High Court rules rights of 16-year-old boy breached at HMYOI Feltham


This morning the High Court has ruled that the Secretary of State acted unlawfully in its treatment of a child, known as 'AB.'  He arrived at HMYOI Feltham in December 2016, and for 3 months after this he was locked alone in his cell for over 23 hours per day, and then for over 22 hours per day. Until the Howard League for Penal Reform issued these judicial review proceedings, he received no educational provision, despite being a child and in his GCSE year.  Since issue he received some limited educational provision but far below the statutory minimum required for a child of his age.


The case raises wider issues of concern about solitary confinement or isolation of children in Feltham and other YOIs. Evidence before the court indicated that use of ‘removal from association’ is widespread at Feltham, and raised serious concerns about the impact upon children of prolonged solitary confinement.


The use of isolation for children has been heavily criticised by expert bodies, both in the UK (such as the Children’s Commissioner) and internationally (such as the UN Committee on the Rights of the Child and the Council of Europe’s Committee for the Prevention of Torture).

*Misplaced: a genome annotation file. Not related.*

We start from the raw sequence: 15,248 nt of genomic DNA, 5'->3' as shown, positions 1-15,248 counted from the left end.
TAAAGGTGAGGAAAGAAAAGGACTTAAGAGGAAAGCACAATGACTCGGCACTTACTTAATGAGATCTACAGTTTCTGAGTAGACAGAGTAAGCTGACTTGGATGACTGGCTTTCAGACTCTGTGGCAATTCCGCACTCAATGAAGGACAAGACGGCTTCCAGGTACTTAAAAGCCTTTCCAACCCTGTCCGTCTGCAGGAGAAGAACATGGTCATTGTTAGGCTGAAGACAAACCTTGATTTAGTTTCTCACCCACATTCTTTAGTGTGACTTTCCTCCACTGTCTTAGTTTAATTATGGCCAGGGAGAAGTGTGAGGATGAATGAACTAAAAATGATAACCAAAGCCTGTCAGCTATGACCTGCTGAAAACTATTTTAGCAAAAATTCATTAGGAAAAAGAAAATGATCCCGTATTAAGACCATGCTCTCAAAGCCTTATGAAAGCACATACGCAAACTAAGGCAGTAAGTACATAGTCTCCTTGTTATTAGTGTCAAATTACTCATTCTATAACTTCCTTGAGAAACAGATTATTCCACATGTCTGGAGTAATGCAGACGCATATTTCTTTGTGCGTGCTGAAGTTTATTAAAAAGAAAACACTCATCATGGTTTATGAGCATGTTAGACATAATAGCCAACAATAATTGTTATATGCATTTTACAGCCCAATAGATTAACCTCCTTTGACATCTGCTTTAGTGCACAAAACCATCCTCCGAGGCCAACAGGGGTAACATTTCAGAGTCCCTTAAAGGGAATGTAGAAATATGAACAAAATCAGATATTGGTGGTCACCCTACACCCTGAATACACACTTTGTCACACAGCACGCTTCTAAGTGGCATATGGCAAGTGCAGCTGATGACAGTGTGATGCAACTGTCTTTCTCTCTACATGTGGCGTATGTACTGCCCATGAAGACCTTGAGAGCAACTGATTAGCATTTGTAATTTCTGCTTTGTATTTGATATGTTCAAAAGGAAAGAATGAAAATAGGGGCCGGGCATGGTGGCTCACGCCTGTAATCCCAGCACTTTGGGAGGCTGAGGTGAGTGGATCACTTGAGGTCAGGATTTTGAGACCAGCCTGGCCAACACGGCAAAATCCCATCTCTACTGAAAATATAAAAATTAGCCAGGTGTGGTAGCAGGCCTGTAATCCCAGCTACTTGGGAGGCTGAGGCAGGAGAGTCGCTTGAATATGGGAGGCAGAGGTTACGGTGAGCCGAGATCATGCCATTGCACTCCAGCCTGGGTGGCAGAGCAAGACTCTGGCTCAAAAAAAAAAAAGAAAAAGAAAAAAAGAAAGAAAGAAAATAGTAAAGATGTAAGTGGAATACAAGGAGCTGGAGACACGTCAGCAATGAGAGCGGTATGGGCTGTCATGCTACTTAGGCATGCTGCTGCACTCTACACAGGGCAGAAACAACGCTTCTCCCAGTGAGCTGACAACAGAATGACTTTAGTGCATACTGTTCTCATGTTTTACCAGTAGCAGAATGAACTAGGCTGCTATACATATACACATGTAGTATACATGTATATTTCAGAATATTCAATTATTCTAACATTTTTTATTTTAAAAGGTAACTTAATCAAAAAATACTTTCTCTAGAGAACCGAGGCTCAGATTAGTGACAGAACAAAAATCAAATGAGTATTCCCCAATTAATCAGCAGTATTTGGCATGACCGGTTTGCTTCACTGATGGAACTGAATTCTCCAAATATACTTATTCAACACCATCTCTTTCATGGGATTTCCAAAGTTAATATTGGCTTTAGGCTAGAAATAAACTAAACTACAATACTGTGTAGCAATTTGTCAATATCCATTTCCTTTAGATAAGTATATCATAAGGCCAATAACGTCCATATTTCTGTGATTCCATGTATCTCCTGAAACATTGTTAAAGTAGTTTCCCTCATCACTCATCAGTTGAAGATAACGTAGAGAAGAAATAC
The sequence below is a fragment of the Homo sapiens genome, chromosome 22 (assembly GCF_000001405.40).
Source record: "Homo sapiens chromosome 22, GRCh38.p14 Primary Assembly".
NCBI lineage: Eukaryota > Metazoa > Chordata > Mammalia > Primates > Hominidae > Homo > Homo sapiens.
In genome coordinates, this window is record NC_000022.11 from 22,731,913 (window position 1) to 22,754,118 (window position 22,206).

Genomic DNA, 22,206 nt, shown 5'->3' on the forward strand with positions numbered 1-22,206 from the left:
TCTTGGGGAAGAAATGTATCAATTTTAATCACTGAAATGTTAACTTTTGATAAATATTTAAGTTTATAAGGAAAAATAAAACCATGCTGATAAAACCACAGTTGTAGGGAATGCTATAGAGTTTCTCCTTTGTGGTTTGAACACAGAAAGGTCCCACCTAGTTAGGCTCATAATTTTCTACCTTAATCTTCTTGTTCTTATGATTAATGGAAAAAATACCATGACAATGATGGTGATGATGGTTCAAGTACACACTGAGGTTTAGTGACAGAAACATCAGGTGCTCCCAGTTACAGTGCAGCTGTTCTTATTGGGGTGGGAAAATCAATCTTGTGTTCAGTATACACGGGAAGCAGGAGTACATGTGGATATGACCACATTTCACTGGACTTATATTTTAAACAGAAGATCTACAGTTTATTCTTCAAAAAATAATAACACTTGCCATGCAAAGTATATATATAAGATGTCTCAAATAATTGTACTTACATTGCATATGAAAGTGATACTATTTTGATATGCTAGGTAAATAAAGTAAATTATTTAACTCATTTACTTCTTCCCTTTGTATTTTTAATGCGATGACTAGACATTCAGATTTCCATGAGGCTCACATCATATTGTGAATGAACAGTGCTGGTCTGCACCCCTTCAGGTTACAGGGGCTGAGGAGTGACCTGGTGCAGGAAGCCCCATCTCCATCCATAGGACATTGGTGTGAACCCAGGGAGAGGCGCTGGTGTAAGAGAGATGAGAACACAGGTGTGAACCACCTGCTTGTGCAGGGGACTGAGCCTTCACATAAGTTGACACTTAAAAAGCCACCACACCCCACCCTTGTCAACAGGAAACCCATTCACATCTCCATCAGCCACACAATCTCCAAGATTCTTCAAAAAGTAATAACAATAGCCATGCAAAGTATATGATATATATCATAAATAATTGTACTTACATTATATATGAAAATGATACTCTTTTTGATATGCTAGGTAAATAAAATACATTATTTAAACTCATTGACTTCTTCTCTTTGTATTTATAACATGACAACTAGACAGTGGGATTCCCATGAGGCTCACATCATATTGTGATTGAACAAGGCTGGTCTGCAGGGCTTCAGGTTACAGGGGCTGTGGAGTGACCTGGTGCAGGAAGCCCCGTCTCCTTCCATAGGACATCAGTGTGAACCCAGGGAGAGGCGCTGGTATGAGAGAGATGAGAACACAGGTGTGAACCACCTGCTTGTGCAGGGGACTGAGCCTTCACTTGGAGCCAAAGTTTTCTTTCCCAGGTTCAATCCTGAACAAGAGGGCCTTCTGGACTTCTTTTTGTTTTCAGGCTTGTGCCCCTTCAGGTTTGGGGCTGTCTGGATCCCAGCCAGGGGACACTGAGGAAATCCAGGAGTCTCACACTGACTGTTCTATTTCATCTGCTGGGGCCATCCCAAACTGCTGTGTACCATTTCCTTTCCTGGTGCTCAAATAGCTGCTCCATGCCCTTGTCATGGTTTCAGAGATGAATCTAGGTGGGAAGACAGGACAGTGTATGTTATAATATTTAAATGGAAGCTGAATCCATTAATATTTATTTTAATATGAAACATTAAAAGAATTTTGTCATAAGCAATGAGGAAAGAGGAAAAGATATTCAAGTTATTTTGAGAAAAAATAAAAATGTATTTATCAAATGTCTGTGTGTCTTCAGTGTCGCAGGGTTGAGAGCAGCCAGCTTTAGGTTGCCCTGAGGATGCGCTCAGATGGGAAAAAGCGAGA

Today, Mr Justice Ouseley has ruled that AB's removal from association for over 4 months between December and April was unlawful, in breach of the YOI Rules and Article 8 ECHR.  He has also held that the failure to provide AB with at least 15 hours per week of education breached YOI Rule 38(2). The gravity of this was emphasised by the court – AB is a child, in his GCSE year, with special educational needs. It was no excuse that he was “troublesome” – the Secretary of State had an obligation to him which he failed to comply with. Declarations have been made about these failures. The Court however rejected a claim that his treatment breached Article 3 ECHR.


AB is represented by the Howard League for Penal Reform and Dan Squires QC. The Equality and Human Rights Commission intervened in the case, represented by Caoilfhionn Gallagher QC and Hayley Douglas.


The judgment is available here.


A statement by Rebecca Hilsenrath, CEO of the Equality and Human Rights Commission, is available here


Coverage of the ruling is available from the BBC


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